How to Choose an Investigator
A lot of people have watched movies or television shows that shows a savvy PI solving complicated cases in a mere 30 minutes. The truth is, an investigation may involve a lot of time conducting surveillance, engaging in multiple interviews, and reviewing enough documents to gather enough evidence.
Sometimes we can “know” someone committed a crime or did something wrong, but we don’t have the evidence. In this country, you cannot be convicted if there is reasonable doubt. That means, not matter how much we know someone did something, we often can’t do anything about it (i.e. a person won’t get arrested when he committed a crime, a person gets child custody when she abuses a child, etc.). Without good evidence, you can know something all you want, but it may not make any difference in a legal sense.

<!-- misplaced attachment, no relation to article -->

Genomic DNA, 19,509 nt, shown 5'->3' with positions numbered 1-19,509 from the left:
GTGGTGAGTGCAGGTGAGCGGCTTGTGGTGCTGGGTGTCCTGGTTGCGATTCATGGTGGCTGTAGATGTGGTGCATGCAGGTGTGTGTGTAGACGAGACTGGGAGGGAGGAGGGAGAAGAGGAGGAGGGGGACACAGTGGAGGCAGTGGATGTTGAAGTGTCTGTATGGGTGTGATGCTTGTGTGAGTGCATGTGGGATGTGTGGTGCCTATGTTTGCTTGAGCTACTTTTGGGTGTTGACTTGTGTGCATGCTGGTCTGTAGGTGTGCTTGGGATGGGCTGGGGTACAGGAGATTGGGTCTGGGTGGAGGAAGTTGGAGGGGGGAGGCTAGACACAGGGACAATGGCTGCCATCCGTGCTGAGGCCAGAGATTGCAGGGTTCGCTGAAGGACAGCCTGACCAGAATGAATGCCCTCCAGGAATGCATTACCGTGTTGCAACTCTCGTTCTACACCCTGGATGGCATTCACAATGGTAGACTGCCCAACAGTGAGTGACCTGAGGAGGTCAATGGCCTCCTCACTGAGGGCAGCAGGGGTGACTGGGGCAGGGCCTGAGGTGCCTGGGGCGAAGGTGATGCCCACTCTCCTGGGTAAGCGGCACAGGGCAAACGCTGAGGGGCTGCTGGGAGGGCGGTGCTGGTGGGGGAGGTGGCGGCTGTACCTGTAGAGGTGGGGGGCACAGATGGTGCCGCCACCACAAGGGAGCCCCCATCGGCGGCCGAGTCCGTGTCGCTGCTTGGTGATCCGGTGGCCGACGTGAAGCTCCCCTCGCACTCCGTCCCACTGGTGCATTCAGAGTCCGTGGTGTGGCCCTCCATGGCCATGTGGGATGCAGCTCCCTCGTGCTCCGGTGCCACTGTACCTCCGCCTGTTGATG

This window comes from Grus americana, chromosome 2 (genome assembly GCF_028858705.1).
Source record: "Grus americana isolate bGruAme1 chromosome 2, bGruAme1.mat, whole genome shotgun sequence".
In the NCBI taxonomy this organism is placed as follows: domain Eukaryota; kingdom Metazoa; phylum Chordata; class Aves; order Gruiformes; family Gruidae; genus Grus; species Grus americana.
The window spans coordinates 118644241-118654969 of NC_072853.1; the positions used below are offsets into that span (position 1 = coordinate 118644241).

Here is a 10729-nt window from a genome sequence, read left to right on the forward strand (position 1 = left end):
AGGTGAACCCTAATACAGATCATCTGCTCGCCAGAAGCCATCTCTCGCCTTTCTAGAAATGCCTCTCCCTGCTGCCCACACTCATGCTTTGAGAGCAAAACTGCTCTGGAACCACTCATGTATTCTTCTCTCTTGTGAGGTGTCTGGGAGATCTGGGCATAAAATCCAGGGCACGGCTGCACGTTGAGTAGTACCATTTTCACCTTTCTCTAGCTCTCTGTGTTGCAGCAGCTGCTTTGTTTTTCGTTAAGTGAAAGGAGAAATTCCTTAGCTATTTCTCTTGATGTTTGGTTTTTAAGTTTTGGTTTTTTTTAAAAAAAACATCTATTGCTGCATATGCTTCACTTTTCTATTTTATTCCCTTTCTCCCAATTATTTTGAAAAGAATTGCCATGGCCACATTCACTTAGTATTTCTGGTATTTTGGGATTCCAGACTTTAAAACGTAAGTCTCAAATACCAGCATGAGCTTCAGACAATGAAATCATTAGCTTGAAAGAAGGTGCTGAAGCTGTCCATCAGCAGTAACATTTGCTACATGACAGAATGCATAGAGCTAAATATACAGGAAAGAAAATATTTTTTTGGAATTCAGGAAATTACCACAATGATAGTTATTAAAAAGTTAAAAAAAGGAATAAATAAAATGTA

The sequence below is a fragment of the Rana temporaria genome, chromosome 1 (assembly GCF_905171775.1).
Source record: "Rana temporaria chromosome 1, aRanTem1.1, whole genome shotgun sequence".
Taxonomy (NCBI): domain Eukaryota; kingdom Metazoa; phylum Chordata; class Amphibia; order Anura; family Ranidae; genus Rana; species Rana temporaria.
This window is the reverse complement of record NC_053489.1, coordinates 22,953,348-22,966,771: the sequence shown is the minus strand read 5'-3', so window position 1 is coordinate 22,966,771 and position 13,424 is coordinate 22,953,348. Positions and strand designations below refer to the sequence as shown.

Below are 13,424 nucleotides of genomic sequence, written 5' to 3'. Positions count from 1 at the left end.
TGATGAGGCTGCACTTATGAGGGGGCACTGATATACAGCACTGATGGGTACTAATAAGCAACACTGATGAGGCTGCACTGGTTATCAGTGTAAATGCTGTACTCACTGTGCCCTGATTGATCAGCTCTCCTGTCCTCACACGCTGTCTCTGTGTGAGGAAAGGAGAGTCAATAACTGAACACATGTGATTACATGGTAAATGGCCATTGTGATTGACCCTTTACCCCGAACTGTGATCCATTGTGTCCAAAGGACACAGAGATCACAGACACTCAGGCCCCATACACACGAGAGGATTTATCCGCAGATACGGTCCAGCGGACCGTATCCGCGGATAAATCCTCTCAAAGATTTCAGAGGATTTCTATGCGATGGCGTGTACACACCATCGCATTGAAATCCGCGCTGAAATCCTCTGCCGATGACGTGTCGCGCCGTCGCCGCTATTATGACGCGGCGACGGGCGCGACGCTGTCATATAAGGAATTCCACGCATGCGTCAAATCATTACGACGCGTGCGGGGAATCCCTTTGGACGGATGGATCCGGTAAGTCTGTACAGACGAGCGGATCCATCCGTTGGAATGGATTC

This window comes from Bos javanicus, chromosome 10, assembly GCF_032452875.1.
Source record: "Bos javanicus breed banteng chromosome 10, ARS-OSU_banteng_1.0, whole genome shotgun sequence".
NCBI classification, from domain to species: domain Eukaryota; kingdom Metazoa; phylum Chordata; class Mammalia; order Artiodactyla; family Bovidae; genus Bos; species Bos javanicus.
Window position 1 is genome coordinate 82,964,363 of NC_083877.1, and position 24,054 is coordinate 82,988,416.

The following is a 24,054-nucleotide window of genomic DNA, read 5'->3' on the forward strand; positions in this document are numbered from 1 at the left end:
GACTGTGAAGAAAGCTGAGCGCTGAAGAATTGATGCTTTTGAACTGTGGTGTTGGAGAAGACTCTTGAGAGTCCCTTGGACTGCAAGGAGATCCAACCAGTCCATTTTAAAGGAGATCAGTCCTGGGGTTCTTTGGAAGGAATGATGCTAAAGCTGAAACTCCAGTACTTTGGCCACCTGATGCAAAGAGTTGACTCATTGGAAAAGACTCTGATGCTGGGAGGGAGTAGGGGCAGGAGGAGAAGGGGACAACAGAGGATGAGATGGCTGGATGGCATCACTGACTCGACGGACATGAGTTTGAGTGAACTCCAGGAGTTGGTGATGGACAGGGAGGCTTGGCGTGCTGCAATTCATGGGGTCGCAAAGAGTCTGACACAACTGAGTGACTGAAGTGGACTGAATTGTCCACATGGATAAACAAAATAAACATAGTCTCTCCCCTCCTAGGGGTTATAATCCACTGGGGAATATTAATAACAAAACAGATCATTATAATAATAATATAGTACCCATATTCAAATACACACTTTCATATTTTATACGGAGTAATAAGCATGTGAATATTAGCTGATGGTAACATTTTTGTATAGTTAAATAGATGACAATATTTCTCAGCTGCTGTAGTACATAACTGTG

Investigators are not legal authorities, and at most, they are expert observers, questioners, and don’t give up. When you are looking for answers, choose an investigator who:
– Looks at facts in a neutral, unbiased way – Represents the investigation process instead of a particular party involved.
– Seeks independent confirmation of alleged facts – Doesn’t jump to conclusions.
– Has an active mind that thinks outside the box.
– Seeks multiple possibilities for outcomes. Does not get too attached to his or her own hypothesis, particularly in the face of evidence to the contrary.
– Knows the boundaries of the law.
– Is respectful, professional, courteous and non-judgmental.
– Keeps complete and accurate records.
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